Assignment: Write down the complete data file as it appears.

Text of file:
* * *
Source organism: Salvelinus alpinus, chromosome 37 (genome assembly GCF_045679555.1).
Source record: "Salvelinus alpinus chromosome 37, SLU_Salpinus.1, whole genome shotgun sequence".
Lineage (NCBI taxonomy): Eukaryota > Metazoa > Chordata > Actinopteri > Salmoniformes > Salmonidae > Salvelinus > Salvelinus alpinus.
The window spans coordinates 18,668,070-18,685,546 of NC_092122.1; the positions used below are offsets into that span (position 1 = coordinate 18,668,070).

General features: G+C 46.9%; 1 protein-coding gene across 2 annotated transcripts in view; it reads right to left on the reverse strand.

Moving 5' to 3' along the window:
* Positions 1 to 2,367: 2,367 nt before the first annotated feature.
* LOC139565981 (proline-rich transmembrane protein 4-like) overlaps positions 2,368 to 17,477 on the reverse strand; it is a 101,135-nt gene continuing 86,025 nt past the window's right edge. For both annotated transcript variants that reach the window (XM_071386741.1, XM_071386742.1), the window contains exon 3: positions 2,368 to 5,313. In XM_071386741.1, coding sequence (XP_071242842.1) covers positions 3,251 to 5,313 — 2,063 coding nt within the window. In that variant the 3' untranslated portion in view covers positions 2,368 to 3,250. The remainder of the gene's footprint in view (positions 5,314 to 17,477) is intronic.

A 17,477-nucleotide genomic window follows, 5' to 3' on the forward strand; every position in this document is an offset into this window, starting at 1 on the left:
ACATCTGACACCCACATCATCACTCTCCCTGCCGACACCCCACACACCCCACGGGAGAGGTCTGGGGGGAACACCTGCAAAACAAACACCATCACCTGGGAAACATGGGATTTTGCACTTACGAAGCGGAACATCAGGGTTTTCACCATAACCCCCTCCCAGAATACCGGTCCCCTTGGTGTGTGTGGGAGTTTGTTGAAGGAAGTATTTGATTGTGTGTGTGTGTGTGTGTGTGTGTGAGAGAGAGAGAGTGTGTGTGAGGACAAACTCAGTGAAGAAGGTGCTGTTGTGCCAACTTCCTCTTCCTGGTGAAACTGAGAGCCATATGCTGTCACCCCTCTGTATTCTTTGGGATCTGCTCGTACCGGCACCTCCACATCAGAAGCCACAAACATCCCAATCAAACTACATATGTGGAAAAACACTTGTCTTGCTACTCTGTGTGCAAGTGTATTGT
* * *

Source organism: Salvelinus alpinus, chromosome 37 (genome assembly GCF_045679555.1).
Source record: "Salvelinus alpinus chromosome 37, SLU_Salpinus.1, whole genome shotgun sequence".
Lineage (NCBI taxonomy): Eukaryota > Metazoa > Chordata > Actinopteri > Salmoniformes > Salmonidae > Salvelinus > Salvelinus alpinus.
The window spans coordinates 18,668,070-18,685,546 of NC_092122.1; the positions used below are offsets into that span (position 1 = coordinate 18,668,070).

General features: G+C 46.9%; 1 protein-coding gene across 2 annotated transcripts in view; it reads right to left on the reverse strand.

Moving 5' to 3' along the window:
* Positions 1 to 2,367: 2,367 nt before the first annotated feature.
* LOC139565981 (proline-rich transmembrane protein 4-like) overlaps positions 2,368 to 17,477 on the reverse strand; it is a 101,135-nt gene continuing 86,025 nt past the window's right edge. For both annotated transcript variants that reach the window (XM_071386741.1, XM_071386742.1), the window contains exon 3: positions 2,368 to 5,313. In XM_071386741.1, coding sequence (XP_071242842.1) covers positions 3,251 to 5,313 — 2,063 coding nt within the window. In that variant the 3' untranslated portion in view covers positions 2,368 to 3,250. The remainder of the gene's footprint in view (positions 5,314 to 17,477) is intronic.

A 17,477-nucleotide genomic window follows, 5' to 3' on the forward strand; every position in this document is an offset into this window, starting at 1 on the left:
ACATCTGACACCCACATCATCACTCTCCCTGCCGACACCCCACACACCCCACGGGAGAGGTCTGGGGGGAACACCTGCAAAACAAACACCATCACCTGGGAAACATGGGATTTTGCACTTACGAAGCGGAACATCAGGGTTTTCACCATAACCCCCTCCCAGAATACCGGTCCCCTTGGTGTGTGTGGGAGTTTGTTGAAGGAAGTATTTGATTGTGTGTGTGTGTGTGTGTGTGTGTGAGAGAGAGAGAGTGTGTGTGAGGACAAACTCAGTGAAGAAGGTGCTGTTGTGCCAACTTCCTCTTCCTGGTGAAACTGAGAGCCATATGCTGTCACCCCTCTGTATTCTTTGGGATCTGCTCGTACCGGCACCTCCACATCAGAAGCCACAAACATCCCAATCAAACTACATATGTGGAAAAACACTTGTCTTGCTACTCTGTGTGCAAGTGTATTGT